When the state of journalism can change faster than it takes to earn a degree in it, spending money for tuition can feel like a risky proposition.
Journalism schools are trying to prepare promising students for a career that may not exist in the same shape or form in which it was taught.
Columbia University’s Graduate School for Journalism received criticism for its choice of a new dean. In a USA Today opinion piece, Michael Wolff said the Ivy League university's program flunked the "relevancy test” by choosing old-school journalist Steve Coll to replace Nicholas Lemann. Wolff considered the choice of Coll represented a missed opportunity to show the school’s openness to change.
Twitter newbie Coll hails from a traditional background in news, working for The New Yorker and The Washington Post, “two organizations that were once powerful voices but are now substantially less so,” Wolff writes.
Despite the master's program's jaw-dropping $58,000 annual tuition, many young journalists continue to apply because they can’t find a job in the field. This is a hefty sum to pay when many institutions can't guarantee their curriculum will adequately prepare them for the shifting media landscape.
“The disgrace is not just that the school takes students' or their parents' money to train them for a livelihood that it reasonably can predict will not exist. But it is also an intellectual failure,” Wolff writes. “The information marketplace is going through a historic transformation, involving form, distribution, business basis and cognitive effect, and yet Columbia has just hired a practitioner to lead it with little or no career experience in any of these epochal changes.”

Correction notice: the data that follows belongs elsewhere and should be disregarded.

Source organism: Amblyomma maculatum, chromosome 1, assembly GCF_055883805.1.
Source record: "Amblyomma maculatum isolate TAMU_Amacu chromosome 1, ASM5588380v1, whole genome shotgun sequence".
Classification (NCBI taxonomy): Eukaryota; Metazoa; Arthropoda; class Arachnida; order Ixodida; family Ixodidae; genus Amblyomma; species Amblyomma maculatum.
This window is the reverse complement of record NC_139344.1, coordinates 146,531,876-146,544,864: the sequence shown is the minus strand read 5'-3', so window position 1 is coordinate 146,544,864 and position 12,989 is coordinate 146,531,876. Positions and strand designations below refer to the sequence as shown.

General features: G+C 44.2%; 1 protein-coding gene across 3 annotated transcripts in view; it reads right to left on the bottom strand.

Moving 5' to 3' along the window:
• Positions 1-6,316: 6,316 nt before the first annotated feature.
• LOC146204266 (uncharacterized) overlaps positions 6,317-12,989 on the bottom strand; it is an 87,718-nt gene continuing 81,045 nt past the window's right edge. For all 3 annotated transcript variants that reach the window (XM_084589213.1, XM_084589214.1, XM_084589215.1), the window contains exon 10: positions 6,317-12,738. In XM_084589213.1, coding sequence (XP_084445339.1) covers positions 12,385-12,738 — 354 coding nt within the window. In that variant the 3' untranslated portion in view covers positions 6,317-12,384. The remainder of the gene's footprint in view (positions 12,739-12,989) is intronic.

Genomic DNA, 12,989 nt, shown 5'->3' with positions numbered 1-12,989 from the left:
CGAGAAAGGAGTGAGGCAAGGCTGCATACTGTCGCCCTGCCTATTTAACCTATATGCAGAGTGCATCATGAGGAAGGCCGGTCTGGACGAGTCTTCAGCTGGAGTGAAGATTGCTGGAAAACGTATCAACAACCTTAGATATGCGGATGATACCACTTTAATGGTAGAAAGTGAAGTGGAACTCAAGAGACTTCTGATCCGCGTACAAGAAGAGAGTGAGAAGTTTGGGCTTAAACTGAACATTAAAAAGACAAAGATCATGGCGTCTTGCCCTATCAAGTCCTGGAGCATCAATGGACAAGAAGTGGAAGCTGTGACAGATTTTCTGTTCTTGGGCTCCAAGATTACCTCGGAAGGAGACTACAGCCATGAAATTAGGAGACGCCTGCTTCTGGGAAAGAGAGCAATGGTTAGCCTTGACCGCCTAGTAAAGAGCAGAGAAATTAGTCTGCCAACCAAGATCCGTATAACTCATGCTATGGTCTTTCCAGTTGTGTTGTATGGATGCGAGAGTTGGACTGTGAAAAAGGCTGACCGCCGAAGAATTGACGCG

Perhaps a more fluid curriculum with a digitally savvy faculty will make schools more adaptable to these disruptive trends, especially if schools stay flexible enough to rethink a syllabus as new storytelling tools and techniques arise.
Eric Newton, senior adviser to the president at the John S. and James L. Knight Foundation, has been a staunch advocate for journalism education that keeps pace with the rapidly evolving field. He's asked how high schools' goals should aim and whether they’re changing quickly enough. (Disclosure: Knight Foundation provides funding to IJNet.)
Observing that only a few schools are undergoing these “transformational trends,” he now wonders if they’re even listening.
Not all journalism programs are resisting change, though. Some are equipping students with the know-how to create not just a great story, but also a business, through entrepreneurial journalism courses.
On his blog, James Breiner, director of the Global Business Journalism program at Tsinghua University in China, points out a number of programs teaching students how to build their own news outlets when they can’t find an existing one to write for.
For instance, the Medill School of Journalism at Northwestern University requires students to create new publications from scratch, considering the content, audience and business model. The City University of New York strives to be “an incubator of new media projects,” equipping digital journalists with the tools to develop a capstone business plan or new media prototype.
Journalism is changing fast, and though it’s difficult for academic institutions to change at the same rapid pace, they no longer have a choice.
With the industry in so much flux, do you think it's worth it to get a journalism degree?
_Image CC-licensed via SalFalko._
IJNet Editorial Assistant Margaret Looney covers the latest media trends, reporting tools and journalism resources.